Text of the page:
2
$\begingroup$

I was given the following definition for "simple connectedness":

"Let $X$ be an arcwise connected, locally arcwise connected space. Then, X is simply connected if its fundamental group is trivial, or equivalently, if every closed path in $X$ is homotopic to a constant."

I seek to prove this "equivalence" claim.

Let's assume that every closed path in $X$ is homotopic to a constant, $e_x$. (Recall that $e_x(t) = x$, where $x \in X$ and $t$ is on some interval). Let $\alpha$ and $\beta$ be homotopic to $e_x$. That is, $\alpha \simeq e_x$ and $\beta \simeq e_x$. Since homotopy is an equivalence relation, it follows that $\alpha \simeq \beta$. Therefore, $\alpha \in <\beta>$, where $<\beta>$ is the homotopy equivalance class of $\beta$. Hence, $<\beta>$ is nonempty. Now, the fundamental group of $X$ is the group of homotopy equivalence classes of loops in $X$. My question is this: How can the fundamental group be trivial, since it contains $<\beta>$?

Thanks in advance.

$\endgroup$
  • 4
    $\begingroup$ A trivial group contains exactly one element, the identity $\endgroup$ – Alessandro Codenotti Jan 17 at 18:50
  • 2
    $\begingroup$ Your statement "$\alpha \simeq e_x$ and $\beta\simeq e_x$" means that all three loops are in the same homotopy class. If $\alpha \simeq e_x$ for all $\alpha$, then there is only one homotopy class of loops and it is $[e_x]$. $\endgroup$ – William Jan 17 at 21:52
1
$\begingroup$

The fundamental group is trivial iff it has only one element iff the only homotopy class is the trivial one iff every loop is homotopic to the identity, which is the constant loop.

To try and answer your question, the idea is that, when the fundamental group is trivial, every loop $\beta$ is null homotopic.

So, while $\beta$ may not be the identity ( or constant loop), it is homotopic to it. For instance, this is true on the sphere, $S^2$, by an easily visualizable homotopy, or deformation.

What you're forgetting is that we're talking about homotopy classes of loops, not just loops themselves. This "trick" is sort of what makes the fundamental group a tractable object, in many cases.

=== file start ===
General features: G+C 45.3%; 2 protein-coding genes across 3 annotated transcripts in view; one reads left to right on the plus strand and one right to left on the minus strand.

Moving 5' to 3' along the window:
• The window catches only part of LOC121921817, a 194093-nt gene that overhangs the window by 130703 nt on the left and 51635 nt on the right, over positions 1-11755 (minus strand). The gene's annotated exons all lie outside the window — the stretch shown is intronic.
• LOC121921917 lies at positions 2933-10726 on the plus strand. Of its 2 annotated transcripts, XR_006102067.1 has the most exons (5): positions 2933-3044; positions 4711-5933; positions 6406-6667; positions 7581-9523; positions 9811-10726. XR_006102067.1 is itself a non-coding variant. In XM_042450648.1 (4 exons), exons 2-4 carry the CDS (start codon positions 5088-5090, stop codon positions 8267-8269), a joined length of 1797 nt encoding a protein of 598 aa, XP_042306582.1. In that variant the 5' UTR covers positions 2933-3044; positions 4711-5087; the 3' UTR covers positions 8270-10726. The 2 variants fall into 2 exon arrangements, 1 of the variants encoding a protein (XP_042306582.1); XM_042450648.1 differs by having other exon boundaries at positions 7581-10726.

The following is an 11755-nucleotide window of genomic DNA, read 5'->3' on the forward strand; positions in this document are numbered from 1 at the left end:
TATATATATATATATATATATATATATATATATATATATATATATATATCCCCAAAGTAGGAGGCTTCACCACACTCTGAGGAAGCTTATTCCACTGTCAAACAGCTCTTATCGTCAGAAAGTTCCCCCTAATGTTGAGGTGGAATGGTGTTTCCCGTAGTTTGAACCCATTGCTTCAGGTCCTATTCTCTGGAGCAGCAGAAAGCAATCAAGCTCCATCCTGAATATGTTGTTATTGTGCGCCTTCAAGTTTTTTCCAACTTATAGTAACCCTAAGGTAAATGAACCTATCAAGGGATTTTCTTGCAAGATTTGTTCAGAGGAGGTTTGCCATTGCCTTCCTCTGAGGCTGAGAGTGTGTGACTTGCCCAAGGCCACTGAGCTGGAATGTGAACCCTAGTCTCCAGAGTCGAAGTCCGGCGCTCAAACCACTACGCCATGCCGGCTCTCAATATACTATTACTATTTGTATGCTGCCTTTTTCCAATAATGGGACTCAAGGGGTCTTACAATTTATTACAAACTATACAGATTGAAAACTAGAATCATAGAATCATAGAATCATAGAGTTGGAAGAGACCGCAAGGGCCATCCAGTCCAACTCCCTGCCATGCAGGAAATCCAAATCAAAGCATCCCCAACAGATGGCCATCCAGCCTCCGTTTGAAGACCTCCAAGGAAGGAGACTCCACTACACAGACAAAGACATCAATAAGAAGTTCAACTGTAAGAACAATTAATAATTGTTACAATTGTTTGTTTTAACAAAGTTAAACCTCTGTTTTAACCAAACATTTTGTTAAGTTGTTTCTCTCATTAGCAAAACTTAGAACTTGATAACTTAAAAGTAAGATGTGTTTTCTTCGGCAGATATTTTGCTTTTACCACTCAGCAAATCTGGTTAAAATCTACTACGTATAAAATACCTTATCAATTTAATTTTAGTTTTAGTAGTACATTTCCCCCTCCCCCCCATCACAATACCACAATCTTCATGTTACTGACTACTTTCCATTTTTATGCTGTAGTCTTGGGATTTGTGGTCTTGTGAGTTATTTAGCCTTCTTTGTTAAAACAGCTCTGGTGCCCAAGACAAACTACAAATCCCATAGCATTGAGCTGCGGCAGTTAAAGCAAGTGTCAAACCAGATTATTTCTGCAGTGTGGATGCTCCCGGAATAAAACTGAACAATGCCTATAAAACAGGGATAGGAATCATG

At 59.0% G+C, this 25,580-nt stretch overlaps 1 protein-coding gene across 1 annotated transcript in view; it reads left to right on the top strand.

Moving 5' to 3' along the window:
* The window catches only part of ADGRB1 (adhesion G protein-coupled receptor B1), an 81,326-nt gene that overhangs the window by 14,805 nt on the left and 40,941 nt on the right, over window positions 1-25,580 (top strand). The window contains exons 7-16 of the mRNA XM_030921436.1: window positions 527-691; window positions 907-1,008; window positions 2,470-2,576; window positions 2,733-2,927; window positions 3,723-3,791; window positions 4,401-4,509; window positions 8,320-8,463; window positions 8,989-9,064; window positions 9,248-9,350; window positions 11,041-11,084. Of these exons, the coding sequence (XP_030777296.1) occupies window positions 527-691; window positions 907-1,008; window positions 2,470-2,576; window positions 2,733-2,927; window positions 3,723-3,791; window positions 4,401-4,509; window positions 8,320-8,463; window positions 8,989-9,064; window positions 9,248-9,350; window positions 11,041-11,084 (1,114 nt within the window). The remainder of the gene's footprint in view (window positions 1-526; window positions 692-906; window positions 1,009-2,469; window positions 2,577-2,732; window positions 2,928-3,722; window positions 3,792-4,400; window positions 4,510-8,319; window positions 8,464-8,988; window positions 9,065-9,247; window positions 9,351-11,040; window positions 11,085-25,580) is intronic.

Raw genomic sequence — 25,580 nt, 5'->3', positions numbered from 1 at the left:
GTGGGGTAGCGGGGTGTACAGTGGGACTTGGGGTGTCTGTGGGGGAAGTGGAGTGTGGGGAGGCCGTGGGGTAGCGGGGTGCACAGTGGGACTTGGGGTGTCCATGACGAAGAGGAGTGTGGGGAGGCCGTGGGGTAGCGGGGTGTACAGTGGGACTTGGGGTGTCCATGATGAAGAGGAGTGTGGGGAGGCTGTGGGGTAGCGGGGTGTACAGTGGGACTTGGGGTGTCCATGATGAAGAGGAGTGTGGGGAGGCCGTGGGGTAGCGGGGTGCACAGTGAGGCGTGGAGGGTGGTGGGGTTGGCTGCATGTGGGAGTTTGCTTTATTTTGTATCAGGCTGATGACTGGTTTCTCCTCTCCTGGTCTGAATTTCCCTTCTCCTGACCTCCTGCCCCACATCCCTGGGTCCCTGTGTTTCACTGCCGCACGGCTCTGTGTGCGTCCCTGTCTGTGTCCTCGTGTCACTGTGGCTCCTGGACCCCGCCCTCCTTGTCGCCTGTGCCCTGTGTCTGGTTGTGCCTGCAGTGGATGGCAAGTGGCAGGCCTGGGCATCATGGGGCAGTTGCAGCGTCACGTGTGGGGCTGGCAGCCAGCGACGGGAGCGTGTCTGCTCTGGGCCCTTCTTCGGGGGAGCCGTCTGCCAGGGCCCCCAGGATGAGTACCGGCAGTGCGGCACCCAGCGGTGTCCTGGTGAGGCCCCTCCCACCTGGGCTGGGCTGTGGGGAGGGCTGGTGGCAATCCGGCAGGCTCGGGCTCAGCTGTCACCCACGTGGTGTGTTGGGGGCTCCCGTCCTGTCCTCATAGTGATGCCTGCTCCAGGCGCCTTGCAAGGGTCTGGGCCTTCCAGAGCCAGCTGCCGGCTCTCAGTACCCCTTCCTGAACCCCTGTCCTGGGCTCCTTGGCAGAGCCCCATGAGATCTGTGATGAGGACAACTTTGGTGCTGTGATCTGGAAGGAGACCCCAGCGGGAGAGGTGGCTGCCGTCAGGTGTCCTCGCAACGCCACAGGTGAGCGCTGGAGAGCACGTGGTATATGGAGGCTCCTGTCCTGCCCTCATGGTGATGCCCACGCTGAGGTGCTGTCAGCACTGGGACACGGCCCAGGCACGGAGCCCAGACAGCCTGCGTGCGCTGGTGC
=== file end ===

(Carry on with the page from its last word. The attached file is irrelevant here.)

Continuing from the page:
Or are you forgetting that the trivial group is different than the empty set. The trivial group contains the identity, $e$, just as every group must.

| cite | improve this answer | |
$\endgroup$
  • $\begingroup$ @ Chris Custer I guess my confusion arises from the fact that the fundamental group is defined as the set of homotopy equivalence classes of all loops in $X$. Hence, even though $\alpha$ and $\beta$ are null homotopic in the example I gave above, shouldn’t the fundamental group contain the equivalence classes of $\alpha$ and $\beta$ along with $e_x$, and hence be “non-trivial”? This would seem to contradict the claim. $\endgroup$ – JG123 Jan 17 at 21:35
  • 2
    $\begingroup$ But $[\alpha]=[\beta]=[e_x]$. $\endgroup$ – Chris Custer Jan 17 at 21:37
  • $\begingroup$ @ Chris Custer I came to the same conclusion. Hence, since all of the equivalence classes are the same, the fundamental group is trivial. Thank you so much for the help. $\endgroup$ – JG123 Jan 17 at 22:59
1
$\begingroup$

Note that you've shown that $\alpha \cong e_x$ and $\beta \cong e_x$. You also noticed that homotopy is an equivalence relation. So not only can you conclude that $\alpha \in [\beta]$, but also that $\beta \in [e_x]$. So $\alpha \in [e_x]$. Since you picked $\alpha$ and $\beta$ arbitrarily, you have in fact shown that any loop is in the same homotopy class as the constant loop. But that's just saying that every loop is null homotopic, as required.

| cite | improve this answer | |
$\endgroup$

Your Answer

By clicking “Post Your Answer”, you agree to our terms of service, privacy policy and cookie policy

Not the answer you're looking for? Browse other questions tagged or ask your own question.